Shirin Majd: Kooch

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The Edinburgh Fringe is all about talented performers, & there can be few in the city this August as talented as Shirin Majd & her ensemble


Hello Shirin, where are you from & where are you at, geographically speaking?
My background is Iranian but I’ve been living in Australia for the last 8 years.

Why the big move?
One of the reasons that I moved to Australia with my family is to become a solo singer, which I couldn’t be in Iran to perform publicly as a soloist. But I started my musical training and pursued my singing career in Iran.

Can you tell us about your training in the arts?
At age 10, I began learning classical guitar and then at age 17, I began studying classical singing and joined the choir of Tehran Symphony Orchestra. I went to Armenia to participate in Hasmik Hasagorchian classes and later attended summer courses at the prestigious Universitat Mozarteum Salzburg, studying with Professor Alessandra Althoff and Barbara Bonney. In 2010 I went on to study Opera and music at the Johann-Joseph Fux Konservatorium and at the University of Music and Performing Arts in Graz, Austria for one year. Since I moved to Australia, I continued my education in classical singing with Margaret Schindler and Lisa Gasteen. I graduated in Master of Music Performance (Classical Singing / Opera) and Master of Vocal Pedagogy at the Queensland Conservatorium. I’ve also completed Diploma of Sound Production.

Where did your appreciation of Jazz come from?
14 years ago in Iran my teacher gave me a new song called “Summertime” by George Gershwin from Porgy and Bess Opera. This is a popular song between classical and Jazz singers. I really loved it and I started listening to different version of the song. While digging, I came to Ella Fitzgerald’s version and then my appreciation of Jazz got stronger and continued till now.

What does your perfect Sunday afternoon look like?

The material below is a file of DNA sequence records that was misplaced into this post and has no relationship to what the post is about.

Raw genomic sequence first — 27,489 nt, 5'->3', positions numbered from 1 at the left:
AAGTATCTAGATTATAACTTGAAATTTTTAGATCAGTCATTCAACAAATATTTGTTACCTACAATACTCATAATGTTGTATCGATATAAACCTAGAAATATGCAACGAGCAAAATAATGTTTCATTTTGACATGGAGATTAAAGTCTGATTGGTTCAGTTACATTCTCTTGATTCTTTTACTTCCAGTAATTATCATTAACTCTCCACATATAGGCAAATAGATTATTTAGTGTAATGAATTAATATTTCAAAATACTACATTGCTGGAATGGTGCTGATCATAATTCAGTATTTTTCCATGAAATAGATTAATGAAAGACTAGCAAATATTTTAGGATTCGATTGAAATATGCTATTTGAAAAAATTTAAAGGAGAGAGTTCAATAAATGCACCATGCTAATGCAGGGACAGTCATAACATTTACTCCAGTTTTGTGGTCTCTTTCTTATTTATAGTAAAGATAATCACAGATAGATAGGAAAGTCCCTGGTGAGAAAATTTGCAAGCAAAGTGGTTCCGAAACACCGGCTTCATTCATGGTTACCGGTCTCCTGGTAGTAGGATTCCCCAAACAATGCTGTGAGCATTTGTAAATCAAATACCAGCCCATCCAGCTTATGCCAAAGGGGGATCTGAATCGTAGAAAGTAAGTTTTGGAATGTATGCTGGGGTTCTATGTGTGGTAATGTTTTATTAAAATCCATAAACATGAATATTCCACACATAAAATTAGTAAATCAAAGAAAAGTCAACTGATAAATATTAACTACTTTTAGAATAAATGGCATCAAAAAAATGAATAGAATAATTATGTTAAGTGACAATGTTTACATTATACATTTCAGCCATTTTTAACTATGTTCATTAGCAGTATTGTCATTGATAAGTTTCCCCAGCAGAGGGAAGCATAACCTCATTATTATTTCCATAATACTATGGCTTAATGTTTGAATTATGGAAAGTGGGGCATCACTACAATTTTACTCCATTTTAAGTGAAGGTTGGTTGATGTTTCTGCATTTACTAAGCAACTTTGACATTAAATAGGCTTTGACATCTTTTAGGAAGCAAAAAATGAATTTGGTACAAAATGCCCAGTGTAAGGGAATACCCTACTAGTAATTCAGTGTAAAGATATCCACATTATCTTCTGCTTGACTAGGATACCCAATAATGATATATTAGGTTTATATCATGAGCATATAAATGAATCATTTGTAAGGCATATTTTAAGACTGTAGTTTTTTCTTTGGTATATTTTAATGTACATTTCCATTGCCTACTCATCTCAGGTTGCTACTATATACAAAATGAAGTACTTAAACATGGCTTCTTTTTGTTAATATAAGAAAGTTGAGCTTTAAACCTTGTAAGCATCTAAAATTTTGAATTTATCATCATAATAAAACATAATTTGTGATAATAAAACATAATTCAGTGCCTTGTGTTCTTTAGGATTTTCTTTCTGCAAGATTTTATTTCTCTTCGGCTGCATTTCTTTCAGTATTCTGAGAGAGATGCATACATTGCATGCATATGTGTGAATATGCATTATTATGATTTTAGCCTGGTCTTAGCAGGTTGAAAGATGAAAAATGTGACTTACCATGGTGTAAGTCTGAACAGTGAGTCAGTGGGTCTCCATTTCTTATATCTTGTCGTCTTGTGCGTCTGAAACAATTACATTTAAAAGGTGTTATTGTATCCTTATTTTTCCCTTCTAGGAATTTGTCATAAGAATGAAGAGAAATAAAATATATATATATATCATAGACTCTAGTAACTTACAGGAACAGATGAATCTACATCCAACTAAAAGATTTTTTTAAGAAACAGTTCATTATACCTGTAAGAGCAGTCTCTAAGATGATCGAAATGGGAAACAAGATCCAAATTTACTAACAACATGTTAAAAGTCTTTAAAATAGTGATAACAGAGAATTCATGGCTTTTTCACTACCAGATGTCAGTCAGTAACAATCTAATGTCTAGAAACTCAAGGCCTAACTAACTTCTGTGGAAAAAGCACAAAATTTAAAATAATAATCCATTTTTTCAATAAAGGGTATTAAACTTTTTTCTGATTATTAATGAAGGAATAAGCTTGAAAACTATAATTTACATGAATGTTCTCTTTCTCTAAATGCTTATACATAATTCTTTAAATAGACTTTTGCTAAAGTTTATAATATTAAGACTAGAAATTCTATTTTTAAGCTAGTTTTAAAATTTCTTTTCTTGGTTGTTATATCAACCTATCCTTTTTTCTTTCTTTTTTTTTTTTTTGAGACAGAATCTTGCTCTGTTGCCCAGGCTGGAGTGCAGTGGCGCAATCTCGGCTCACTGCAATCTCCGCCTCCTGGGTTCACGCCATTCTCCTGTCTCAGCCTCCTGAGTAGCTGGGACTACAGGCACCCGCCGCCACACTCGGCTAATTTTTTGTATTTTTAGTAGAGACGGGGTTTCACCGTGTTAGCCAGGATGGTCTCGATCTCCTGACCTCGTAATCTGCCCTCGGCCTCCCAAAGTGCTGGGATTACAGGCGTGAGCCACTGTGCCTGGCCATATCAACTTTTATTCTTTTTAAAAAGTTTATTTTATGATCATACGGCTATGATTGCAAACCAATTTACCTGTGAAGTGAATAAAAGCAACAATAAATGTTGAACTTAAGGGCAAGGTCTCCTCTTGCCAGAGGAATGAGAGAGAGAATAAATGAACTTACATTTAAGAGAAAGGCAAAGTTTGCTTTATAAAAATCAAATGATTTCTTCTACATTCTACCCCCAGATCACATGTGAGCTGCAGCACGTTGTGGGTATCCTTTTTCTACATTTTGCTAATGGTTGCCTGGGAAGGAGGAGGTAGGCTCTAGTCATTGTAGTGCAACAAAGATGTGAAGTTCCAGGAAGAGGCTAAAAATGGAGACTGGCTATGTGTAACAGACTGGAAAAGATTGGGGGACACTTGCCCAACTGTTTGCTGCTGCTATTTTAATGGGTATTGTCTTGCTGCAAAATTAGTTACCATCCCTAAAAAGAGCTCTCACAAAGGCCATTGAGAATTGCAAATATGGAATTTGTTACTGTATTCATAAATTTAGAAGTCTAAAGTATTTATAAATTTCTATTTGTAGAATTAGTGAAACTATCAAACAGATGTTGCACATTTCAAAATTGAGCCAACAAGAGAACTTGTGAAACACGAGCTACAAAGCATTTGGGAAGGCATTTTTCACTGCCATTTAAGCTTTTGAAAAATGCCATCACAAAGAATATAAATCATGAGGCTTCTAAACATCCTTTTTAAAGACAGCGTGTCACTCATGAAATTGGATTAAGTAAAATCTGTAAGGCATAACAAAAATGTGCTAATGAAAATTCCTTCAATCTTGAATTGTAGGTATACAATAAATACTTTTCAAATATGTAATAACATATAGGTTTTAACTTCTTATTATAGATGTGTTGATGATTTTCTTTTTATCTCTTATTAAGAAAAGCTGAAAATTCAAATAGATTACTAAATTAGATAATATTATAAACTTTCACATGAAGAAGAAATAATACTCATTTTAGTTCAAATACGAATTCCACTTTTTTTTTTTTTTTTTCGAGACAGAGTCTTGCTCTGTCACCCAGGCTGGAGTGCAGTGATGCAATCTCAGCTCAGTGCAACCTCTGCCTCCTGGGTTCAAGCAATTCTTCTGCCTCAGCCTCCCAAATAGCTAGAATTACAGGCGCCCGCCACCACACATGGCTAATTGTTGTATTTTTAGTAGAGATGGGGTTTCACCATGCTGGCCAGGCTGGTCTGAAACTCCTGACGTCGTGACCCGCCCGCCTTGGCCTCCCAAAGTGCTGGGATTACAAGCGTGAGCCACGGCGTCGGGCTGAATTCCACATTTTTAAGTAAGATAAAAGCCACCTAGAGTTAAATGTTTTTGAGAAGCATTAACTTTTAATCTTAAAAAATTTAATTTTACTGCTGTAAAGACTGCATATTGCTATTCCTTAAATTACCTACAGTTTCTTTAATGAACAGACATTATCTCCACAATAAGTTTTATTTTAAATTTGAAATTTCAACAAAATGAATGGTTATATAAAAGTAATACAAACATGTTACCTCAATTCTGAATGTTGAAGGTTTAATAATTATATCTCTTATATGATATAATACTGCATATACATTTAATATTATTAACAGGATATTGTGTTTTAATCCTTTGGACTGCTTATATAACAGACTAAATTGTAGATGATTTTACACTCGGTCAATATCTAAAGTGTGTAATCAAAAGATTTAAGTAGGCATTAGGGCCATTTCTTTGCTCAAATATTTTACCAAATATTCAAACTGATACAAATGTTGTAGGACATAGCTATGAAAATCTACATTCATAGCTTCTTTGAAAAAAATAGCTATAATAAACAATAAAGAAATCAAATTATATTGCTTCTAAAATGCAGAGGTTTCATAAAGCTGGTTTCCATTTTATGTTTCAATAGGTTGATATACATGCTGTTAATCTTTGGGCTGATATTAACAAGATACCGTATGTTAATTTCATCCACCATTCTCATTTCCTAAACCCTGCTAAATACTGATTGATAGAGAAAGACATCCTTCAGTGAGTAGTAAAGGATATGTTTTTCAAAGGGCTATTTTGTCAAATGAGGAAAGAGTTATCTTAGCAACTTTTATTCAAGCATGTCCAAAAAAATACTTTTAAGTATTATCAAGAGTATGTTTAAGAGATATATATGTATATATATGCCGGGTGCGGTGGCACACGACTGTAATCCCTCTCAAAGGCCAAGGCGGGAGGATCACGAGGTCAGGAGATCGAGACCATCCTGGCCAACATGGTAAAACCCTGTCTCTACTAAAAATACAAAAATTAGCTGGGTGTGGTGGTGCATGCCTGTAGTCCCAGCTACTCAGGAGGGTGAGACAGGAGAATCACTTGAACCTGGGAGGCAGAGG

In Australia, with the sunny and nice weather, I would like to be on the beach with my family, friends or alone; listening to lovely music and reading my book.

You’re performing at this year’s Edinburgh Fringe; what are you bringing to the table?
I am really excited about my performances in the Edinburgh Fringe. I will perform my new project called “Kooch”, a multi-art performance based on Folk songs (we chose these songs in different languages such as Farsi, Turkish, Spanish & English) which Mastaneh (composer and one of the creators) and I gathered them. I will sing in western classical style on jazz arrangements of folk music along with a dancer, videos and visual art. This will accompany us to interpret the meaning of the songs.

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Can you describe some of the musical styles from Iran?
We have traditional style music (Dastgah and Magham), and singing folk music as well. However, these days like other countries the pop and fusion music have become more popular. Personally I like fusion music based on Folk or traditional Dastgah.

What is the cultural landscape of Iran in 2019 – are women more readily accepted there as performers there?
In my last visit 5 years ago, I noticed that women are more involved in the music industry compared to the time I left Iran but since the government rules are still against women’s freedom to sing solo or play instruments, the government can ban musicians from performing. Iranian women are always active and they are fighting against the rules, which restrict their freedom as a human being.

Who are you collaborating with & what are their roles?
Sydney Cabioc is my Show Manager for these performances, and Mastaneh Nazarian is the composer of Kooch project. Iraya Noble (dancer) and Douglas Kemp (guitar bass) are our Edinburgh-based guest performers joining Sweet Sound Ensemble, along with Saxophone, Guitar Electric and Percussion. I will also introduce my next project and music in this performance which are composed by Mahyar Alizadeh and Basir Faghih Nasiri.